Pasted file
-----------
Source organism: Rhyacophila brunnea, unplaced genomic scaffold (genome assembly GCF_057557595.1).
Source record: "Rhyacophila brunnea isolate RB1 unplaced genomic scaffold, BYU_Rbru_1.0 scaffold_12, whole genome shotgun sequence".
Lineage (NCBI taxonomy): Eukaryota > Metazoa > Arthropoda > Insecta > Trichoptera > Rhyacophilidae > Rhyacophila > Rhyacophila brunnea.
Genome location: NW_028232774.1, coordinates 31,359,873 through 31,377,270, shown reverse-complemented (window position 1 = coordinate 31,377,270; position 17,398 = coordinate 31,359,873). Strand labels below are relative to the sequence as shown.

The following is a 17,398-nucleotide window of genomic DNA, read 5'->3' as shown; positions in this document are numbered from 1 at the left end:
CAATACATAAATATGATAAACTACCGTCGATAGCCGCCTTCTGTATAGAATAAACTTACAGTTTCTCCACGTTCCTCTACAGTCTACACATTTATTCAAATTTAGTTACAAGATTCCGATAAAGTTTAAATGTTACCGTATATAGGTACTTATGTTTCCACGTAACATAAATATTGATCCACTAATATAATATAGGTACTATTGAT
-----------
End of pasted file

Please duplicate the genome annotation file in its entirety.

Source organism: Rhyacophila brunnea, unplaced genomic scaffold (genome assembly GCF_057557595.1).
Source record: "Rhyacophila brunnea isolate RB1 unplaced genomic scaffold, BYU_Rbru_1.0 scaffold_12, whole genome shotgun sequence".
Lineage (NCBI taxonomy): Eukaryota > Metazoa > Arthropoda > Insecta > Trichoptera > Rhyacophilidae > Rhyacophila > Rhyacophila brunnea.
Genome location: NW_028232774.1, coordinates 31,359,873 through 31,377,270, shown reverse-complemented (window position 1 = coordinate 31,377,270; position 17,398 = coordinate 31,359,873). Strand labels below are relative to the sequence as shown.

The following is a 17,398-nucleotide window of genomic DNA, read 5'->3' as shown; positions in this document are numbered from 1 at the left end:
CAATACATAAATATGATAAACTACCGTCGATAGCCGCCTTCTGTATAGAATAAACTTACAGTTTCTCCACGTTCCTCTACAGTCTACACATTTATTCAAATTTAGTTACAAGATTCCGATAAAGTTTAAATGTTACCGTATATAGGTACTTATGTTTCCACGTAACATAAATATTGATCCACTAATATAATATAGGTACTATTGAT